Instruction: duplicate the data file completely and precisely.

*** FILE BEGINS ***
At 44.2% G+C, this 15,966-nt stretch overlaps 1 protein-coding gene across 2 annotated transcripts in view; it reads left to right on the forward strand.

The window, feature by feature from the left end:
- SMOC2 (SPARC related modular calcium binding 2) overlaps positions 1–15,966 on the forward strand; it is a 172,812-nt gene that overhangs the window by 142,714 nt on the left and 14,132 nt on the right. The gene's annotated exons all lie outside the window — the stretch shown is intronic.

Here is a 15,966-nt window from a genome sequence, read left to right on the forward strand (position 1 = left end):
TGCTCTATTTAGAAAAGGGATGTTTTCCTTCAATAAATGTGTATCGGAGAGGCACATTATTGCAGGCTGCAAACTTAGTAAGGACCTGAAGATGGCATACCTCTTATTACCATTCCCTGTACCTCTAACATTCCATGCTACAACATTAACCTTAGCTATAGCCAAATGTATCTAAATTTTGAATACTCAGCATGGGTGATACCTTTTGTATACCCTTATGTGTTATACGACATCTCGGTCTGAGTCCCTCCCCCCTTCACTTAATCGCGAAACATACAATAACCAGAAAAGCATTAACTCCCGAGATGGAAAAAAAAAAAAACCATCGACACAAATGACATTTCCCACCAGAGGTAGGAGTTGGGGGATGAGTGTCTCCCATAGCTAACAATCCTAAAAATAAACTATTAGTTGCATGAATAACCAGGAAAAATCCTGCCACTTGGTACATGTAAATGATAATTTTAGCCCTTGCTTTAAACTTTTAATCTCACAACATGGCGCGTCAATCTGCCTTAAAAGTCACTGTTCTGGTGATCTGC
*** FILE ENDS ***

At 44.2% G+C, this 15,966-nt stretch overlaps 1 protein-coding gene across 2 annotated transcripts in view; it reads left to right on the forward strand.

The window, feature by feature from the left end:
- SMOC2 (SPARC related modular calcium binding 2) overlaps positions 1–15,966 on the forward strand; it is a 172,812-nt gene that overhangs the window by 142,714 nt on the left and 14,132 nt on the right. The gene's annotated exons all lie outside the window — the stretch shown is intronic.

Here is a 15,966-nt window from a genome sequence, read left to right on the forward strand (position 1 = left end):
TGCTCTATTTAGAAAAGGGATGTTTTCCTTCAATAAATGTGTATCGGAGAGGCACATTATTGCAGGCTGCAAACTTAGTAAGGACCTGAAGATGGCATACCTCTTATTACCATTCCCTGTACCTCTAACATTCCATGCTACAACATTAACCTTAGCTATAGCCAAATGTATCTAAATTTTGAATACTCAGCATGGGTGATACCTTTTGTATACCCTTATGTGTTATACGACATCTCGGTCTGAGTCCCTCCCCCCTTCACTTAATCGCGAAACATACAATAACCAGAAAAGCATTAACTCCCGAGATGGAAAAAAAAAAAAACCATCGACACAAATGACATTTCCCACCAGAGGTAGGAGTTGGGGGATGAGTGTCTCCCATAGCTAACAATCCTAAAAATAAACTATTAGTTGCATGAATAACCAGGAAAAATCCTGCCACTTGGTACATGTAAATGATAATTTTAGCCCTTGCTTTAAACTTTTAATCTCACAACATGGCGCGTCAATCTGCCTTAAAAGTCACTGTTCTGGTGATCTGC